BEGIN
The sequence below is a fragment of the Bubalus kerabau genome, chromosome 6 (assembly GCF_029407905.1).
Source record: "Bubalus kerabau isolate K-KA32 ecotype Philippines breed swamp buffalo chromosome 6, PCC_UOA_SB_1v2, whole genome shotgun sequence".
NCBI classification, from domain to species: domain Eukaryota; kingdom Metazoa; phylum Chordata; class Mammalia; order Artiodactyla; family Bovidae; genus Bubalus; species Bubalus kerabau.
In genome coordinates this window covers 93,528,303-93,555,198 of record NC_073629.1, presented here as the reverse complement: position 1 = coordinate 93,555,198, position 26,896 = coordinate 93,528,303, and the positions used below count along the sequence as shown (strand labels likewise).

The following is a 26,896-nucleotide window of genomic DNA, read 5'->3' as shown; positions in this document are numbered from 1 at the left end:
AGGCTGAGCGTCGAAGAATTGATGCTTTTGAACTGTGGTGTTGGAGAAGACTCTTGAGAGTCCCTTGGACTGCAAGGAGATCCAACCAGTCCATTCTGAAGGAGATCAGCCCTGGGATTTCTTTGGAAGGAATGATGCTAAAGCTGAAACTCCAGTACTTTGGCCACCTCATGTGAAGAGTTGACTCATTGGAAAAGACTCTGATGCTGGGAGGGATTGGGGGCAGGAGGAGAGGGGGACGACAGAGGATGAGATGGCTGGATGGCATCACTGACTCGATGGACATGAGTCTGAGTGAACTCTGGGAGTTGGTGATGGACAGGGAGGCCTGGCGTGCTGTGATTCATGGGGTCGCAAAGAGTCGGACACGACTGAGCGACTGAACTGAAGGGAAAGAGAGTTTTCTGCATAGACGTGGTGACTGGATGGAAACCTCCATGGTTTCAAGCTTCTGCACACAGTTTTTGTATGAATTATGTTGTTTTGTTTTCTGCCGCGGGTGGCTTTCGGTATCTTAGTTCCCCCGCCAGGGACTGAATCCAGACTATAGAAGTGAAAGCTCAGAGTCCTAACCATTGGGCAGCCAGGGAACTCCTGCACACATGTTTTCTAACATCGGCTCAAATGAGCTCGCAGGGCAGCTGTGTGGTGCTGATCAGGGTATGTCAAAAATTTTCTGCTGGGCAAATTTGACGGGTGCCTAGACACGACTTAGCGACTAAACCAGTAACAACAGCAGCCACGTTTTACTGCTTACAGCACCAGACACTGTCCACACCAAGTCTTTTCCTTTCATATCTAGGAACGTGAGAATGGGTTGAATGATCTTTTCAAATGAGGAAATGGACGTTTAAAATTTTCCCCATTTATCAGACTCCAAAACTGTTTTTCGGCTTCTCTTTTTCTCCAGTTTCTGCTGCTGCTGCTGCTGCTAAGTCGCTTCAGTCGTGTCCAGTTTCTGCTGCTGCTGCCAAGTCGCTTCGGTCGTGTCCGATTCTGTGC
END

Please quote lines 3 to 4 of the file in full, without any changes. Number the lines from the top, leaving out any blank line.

NCBI classification, from domain to species: domain Eukaryota; kingdom Metazoa; phylum Chordata; class Mammalia; order Artiodactyla; family Bovidae; genus Bubalus; species Bubalus kerabau.
In genome coordinates this window covers 93,528,303-93,555,198 of record NC_073629.1, presented here as the reverse complement: position 1 = coordinate 93,555,198, position 26,896 = coordinate 93,528,303, and the positions used below count along the sequence as shown (strand labels likewise).